Claughton cum Grange

Clahton (1260). Town on a rock or hillock or Farm on a rock or hillock. From Old Norse klakkr tun. Claghton 1272; Clatton 1282; Clayton 1303.

The present village of Claughton is centre left below Flaybrick Hill at Toad Hole
Claughton with Grange (or Claughton cum Grange) was a township in the ancient parishes of Bidston and Woodchurch, Wirral hundred, which became a civil parish in 1866. The civil parish was abolished in 1898 to become part of Birkenhead. It included the hamlets of Birkenhead Park and Flaybrick. The population was 67 in 1801 and 714 in 1851. On march 31st 1898 incorporated into Birkenhead (pop. 3920 in 1901).

Churches and Chapels that were inclusive with Claughton cum Grange.

Bidston: St. Oswald (Church of England). The ancient parish church for the greater part (395 acres, pop. 2073 in 1871).
Woodchurch: Holy Cross (Church of England). The ancient parish church for the smaller part (44 acres, pop. 364 in 1871).
Claughton: Christ Church (Church of England). Built in 1849 as a chapel to Bidston: St. Oswald, becoming the district church for part of Claughton with Grange from 1876.
Oxton: St. Saviour (Church of England). The district church for part of Claughton with Grange from 1851
Claughton: St. Michael & All Angels (Church of England). Built in 1858 as a chapel to Christ Church, becoming a district church in 1912.
Claughton, Friends' Meeting House (Quakers). Park Road South/Slater Street. Founded in 1836.
Claughton, Trinity Presbyterian Church (Church of England), Beresford Road. Founded in 1863, Built in 1866.

Why Claughton-cum-Grange?

The Wirral peninsula was divided into districts many centuries ago. The letters 'ton' at the end of a name probably mean a village or small town. Thus we have Storeton, Oxton and Claughton. Grange means a farm or centre where grain was stored. There was a Grange Farm near the top of Grange Road which supplied the priory at Woodside with grain From the elongated shape of the district of Claughton cum-Grange it would seem that the area of the Grange Farm was added to the district of Claughton making Claughton-cum(with) Grange. The boundary line between the districts of Oxton and Claughton-cum-Grange runs along Slatey Road, Bessborough Road, Bennetts Hill, Claughton Firs, Palm Hill, Palm Grove and along Shrewsbury Road to Claughton Village. Thus Christ Church stands in a corner of the district of Claughton very close to the boundary with Oxton. An area known as Wolverton appears to have vanished into the Claughton area.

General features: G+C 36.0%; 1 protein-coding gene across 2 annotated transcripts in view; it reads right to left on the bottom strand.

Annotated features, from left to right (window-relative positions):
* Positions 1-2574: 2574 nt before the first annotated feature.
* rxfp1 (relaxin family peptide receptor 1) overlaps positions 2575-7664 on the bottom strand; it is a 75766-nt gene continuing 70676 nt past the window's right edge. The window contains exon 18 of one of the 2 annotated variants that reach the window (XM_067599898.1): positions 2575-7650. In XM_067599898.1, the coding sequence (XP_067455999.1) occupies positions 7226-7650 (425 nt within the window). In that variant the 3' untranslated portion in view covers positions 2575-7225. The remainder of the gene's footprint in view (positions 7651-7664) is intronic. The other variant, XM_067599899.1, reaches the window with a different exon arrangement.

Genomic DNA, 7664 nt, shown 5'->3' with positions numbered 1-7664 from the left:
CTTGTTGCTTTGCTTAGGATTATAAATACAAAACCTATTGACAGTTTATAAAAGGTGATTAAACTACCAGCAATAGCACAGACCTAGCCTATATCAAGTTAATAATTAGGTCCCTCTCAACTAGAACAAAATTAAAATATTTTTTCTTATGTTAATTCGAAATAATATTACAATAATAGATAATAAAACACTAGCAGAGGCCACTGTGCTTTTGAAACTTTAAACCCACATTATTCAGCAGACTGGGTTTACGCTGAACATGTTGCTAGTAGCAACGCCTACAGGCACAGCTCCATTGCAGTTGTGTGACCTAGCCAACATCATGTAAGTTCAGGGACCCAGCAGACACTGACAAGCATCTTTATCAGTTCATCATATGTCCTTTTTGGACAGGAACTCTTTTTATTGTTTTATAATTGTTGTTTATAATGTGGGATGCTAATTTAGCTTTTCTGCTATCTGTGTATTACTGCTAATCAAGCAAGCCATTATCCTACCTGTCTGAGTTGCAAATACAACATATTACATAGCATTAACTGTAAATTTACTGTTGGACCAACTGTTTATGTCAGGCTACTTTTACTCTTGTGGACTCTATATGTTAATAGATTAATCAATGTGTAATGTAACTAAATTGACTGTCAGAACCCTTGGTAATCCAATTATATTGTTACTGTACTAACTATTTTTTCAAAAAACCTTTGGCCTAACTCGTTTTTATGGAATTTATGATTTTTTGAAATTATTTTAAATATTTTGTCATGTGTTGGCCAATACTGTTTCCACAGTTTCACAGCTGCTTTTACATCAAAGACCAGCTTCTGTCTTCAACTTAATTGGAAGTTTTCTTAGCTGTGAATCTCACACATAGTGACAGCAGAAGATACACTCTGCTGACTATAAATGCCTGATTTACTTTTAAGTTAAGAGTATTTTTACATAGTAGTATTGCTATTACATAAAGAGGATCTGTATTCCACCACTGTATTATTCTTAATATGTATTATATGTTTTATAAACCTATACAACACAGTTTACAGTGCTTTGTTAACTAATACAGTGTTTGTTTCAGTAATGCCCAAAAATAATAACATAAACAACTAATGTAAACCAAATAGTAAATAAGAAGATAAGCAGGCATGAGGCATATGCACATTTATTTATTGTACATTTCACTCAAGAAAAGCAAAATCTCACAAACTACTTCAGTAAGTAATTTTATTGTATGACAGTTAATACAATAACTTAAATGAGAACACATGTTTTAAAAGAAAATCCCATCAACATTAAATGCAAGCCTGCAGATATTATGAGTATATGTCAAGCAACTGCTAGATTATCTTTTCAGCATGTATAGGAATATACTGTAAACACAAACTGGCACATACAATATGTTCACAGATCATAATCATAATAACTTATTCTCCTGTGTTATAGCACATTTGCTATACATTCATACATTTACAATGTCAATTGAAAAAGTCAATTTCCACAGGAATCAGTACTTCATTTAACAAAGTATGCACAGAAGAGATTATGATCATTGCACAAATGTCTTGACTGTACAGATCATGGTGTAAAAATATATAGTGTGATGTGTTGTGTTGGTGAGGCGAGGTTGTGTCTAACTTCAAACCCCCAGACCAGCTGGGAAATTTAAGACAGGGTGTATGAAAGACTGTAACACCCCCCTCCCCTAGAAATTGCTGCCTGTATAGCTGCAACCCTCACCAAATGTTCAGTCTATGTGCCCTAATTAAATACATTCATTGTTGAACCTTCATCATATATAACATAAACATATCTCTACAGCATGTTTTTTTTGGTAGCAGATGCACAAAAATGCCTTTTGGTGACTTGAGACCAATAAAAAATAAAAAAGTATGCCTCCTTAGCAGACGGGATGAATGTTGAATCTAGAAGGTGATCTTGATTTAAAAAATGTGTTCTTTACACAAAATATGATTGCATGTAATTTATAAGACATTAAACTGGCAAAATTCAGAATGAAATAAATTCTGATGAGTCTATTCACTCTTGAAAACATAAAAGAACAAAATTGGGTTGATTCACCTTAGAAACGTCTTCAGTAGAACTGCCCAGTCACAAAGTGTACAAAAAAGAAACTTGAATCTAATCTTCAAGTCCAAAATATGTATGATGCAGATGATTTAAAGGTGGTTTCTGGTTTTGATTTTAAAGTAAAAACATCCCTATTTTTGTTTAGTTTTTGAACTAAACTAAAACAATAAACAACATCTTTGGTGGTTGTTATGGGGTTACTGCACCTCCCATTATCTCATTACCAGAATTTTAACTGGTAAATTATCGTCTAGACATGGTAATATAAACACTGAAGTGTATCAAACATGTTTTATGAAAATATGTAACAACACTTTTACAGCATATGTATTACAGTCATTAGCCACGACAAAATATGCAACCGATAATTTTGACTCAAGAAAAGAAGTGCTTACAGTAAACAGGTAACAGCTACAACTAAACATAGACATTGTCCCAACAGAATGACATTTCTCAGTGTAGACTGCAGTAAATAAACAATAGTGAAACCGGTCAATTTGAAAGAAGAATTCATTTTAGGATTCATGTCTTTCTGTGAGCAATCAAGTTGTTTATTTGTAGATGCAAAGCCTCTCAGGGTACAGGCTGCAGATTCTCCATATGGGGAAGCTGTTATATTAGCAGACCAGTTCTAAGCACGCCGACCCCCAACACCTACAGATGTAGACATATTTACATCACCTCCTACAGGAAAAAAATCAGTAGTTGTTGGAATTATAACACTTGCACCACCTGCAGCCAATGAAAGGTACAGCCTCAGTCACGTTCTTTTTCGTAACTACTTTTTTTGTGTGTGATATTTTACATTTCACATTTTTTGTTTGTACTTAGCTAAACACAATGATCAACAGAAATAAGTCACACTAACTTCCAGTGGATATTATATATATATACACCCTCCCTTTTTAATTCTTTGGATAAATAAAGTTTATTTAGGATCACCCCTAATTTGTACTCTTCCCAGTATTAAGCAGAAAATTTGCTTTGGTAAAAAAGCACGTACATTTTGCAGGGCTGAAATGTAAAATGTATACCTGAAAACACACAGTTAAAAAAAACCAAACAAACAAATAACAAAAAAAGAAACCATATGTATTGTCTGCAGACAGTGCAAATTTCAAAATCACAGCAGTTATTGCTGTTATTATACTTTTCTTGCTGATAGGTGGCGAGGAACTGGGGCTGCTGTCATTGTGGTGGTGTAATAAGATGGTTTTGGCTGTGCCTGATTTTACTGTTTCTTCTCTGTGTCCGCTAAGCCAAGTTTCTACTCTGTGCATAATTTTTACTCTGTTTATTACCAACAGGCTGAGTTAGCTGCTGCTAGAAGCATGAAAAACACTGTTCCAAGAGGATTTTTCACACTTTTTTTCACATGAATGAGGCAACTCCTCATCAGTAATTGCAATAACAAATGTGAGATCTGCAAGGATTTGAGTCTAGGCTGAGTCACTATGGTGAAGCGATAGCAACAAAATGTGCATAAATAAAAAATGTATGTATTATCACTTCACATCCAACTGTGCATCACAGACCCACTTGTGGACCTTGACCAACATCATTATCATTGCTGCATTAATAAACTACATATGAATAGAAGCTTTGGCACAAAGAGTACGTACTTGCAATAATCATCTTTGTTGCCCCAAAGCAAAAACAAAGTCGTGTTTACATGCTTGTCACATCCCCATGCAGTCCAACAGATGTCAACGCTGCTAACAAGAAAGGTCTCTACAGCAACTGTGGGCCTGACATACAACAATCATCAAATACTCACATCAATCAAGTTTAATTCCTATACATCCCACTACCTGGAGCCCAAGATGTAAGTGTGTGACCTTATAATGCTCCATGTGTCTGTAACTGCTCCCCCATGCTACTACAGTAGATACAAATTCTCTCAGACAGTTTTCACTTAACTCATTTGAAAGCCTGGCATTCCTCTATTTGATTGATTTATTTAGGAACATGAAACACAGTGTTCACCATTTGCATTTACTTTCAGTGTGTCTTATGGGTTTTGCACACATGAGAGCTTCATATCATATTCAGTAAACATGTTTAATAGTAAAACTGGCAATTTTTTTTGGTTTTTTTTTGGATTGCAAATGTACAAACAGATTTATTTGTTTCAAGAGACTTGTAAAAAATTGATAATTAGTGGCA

In 1840 a Liverpool businessman, William Potter, obtained permission through an Act of Parliament to build a church "in the township of Claughton-cum-Grange in the County of Chester."

Mr Potter bought apiece of land on the "south side of the road leading from Birkenhead to Oxton" from a Mr Ball and his son who had originally purchased a large area of Claughton in November 1836 from a Welshman named Price.

The church was finished in 1849. It flourished from the beginning, although it was not consecrated for five years. The building had cost £9,000 to erect and when Mr Potter got into financial difficulties the building and land reverted to Mr Ball. A public appeal was then made to raise money to purchase the building for £4,000. In the appeal it was made clear that the church was to be "dedicated to the preaching of Evangelical and Protestant Truth in perpetuity." The money was raised, the congregation contributed £1,200 of this and a board of trustees made up of three clergy and four laymen were appointed to oversee the church.

Place names that appear in connection with Claughton cum Grange:
Boundary Road
Bridge End
Flaybrick Hill, Upper Flaybrick Road
Gill Brook Basin
Lingdale Hill
North Birkenhead
Oxton Road
Sharps House Farm
Slatey Road
The Taskar
Toad Hole Farm
As Mr Ball senior died at the time Mr Potter went bankrupt, there were legal problems and the building was not consecrated until Friday 3rd March 1854 when Bishop John Graham D.D. performed the ceremony. The land on which Christ Church was built was in the parish of St Oswald in Bidston and remained within the boundary until 1876. Then the new parish of Christ Church was formed from parts of St Oswald's, St John's, St Saviour's and St Catherine's parishes.

some of the above was written by a Joan Evans but there is no contact point to see if she had any images etc.

View from Bidston Ave Claughton cum Grange

Claughton 1955

Claughton 1955

Claughton 1955

Claughton 1955

Showing the location of Claughton Cum Grange and its neighbours

In 1870-72, John Marius Wilson's Imperial Gazetteer of England and Wales described Claughton like this:

CLAUGHTON-CUM-GRANGE, a township-chapelry in Bidstone and Woodchurch parishes, Cheshire; 1 mile NW of Birkenhead. Post town, Birkenhead. Acres, 436. Real property, £13, 323. Pop., 1, 584. Houses, 216. The property is much subdivided. The living is a p. curacy in the diocese of Chester. Value, not reported. Patrons, Trustees. The church is in the early English style.